The following is a commentary by Sgt. Todd Selge of A Company, 5th Battalion, 20th Infantry Regiment, 3rd Brigade, 2nd Infantry Division.

WASHINGTON (Army News Service, April 27, 2007) - When you hear about the war in Iraq, you hear it from a high-level Army spokesperson or you hear tragedy and "another deadly day" from the media. The view on the ground, from the Soldier's perspective, is often overlooked.

We are the ones who live the conflict every day, who see the progress day to day. We are the ones who experience the sorrows, deal face to face with the people and see the enemy's effort to undo every good thing the Iraqi people and coalition forces have done. What all Soldiers want is to succeed in the mission and go home to our Families. The things we do each day allow us to do just that.

The Soldiers make the many successes of the coalition possible. My unit, A Company, 5th Battalion, 20th Infantry Regiment, 3rd Brigade, 2nd Infantry Division (Stryker Brigade Combat Team), is no exception.

The most important success is getting the Iraqi security forces organized and capable of handling every problem that may arise in the future. Accomplishing this happens on all levels, from the commanders down to the average private.

Our Soldiers develop friendships with the Iraqi troops and police. We joke, eat, talk about Family and conduct missions together. We provide a model for the ISF during the time we spend together.

We have a training program where Iraqi Army soldiers come and learn the same basic tasks every U.S. Army Soldier knows. Every day Soldiers work hand-in-hand to teach the IA to succeed in securing their country.

The ISF have been the main effort. Our joint successes include finding countless caches, killing or capturing anti-Iraqi force personnel and thwarting attacks targeting coalition forces. The ISF continue to gain the confidence of their fellow countrymen.

We are also building important and long-lasting relationships with the surrounding communities. We continuously visit schools and neighborhoods to give the kids backpacks full of supplies, hand out candy and listen to the concerns of the people.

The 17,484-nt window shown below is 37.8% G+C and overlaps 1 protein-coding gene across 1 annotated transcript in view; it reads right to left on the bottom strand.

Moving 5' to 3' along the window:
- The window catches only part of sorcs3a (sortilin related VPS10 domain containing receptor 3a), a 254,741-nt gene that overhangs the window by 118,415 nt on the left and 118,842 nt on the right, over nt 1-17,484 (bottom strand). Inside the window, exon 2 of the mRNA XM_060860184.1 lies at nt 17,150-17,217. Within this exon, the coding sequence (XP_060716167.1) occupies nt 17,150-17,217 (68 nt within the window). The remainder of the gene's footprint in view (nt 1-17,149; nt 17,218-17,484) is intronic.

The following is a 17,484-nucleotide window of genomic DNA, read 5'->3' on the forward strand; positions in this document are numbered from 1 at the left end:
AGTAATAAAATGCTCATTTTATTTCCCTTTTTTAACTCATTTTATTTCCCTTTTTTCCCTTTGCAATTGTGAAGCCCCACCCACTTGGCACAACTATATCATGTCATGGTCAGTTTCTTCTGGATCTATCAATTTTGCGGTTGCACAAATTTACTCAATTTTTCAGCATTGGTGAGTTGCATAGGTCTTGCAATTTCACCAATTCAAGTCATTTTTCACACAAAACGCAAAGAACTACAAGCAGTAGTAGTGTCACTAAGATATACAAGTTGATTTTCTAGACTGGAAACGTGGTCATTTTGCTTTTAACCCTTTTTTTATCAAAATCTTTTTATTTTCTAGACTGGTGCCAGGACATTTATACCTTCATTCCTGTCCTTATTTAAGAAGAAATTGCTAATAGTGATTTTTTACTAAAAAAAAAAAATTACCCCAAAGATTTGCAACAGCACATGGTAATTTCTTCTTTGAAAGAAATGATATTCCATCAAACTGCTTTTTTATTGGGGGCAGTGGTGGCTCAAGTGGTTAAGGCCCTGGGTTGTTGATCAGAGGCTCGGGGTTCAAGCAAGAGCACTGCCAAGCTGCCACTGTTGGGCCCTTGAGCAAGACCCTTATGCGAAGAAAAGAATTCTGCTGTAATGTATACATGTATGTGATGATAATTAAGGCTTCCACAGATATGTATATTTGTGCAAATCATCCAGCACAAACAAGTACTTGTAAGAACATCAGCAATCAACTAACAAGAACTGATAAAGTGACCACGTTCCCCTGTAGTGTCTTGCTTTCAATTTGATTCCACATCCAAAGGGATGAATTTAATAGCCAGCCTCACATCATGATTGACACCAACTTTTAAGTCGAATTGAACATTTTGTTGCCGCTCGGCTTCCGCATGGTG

We ask about their basic services, such as food, water, electricity and fuel. We hand out cards with hotline numbers to address any problems, and we share handshakes. We see the smiles of a hopeful generation firsthand and see the efforts of anti-Iraqi forces to shatter those dreams. Recent tactics by the insurgents are trying to break these bonds.

There has been a major effort by insurgents to sell and hand out a wide variety of realistic-looking toy guns. Their hope is for the ISF and coalition forces to engage children. But with constant training and help from the communities, we will yet again foil the enemy's plans to promote chaos and hatred.

Every day we interact and help Iraq grow, we are one day closer to success and one day closer to seeing our Families.

What does the average Soldier think on a daily basis' He wants to accomplish the mission. He wants to see the smiles of the Iraqi people endure. He is grateful for everything he has back home, and he wishes the very same freedom he is fighting for, upon the country of Iraq.

(Sgt. Todd Selge of A Company, 5th Battalion, 20th Infantry Regiment, 3rd Brigade, 2nd Infantry Division, forwarded this as a letter to the editor of the Fort Lewis "Northwest Guardian.")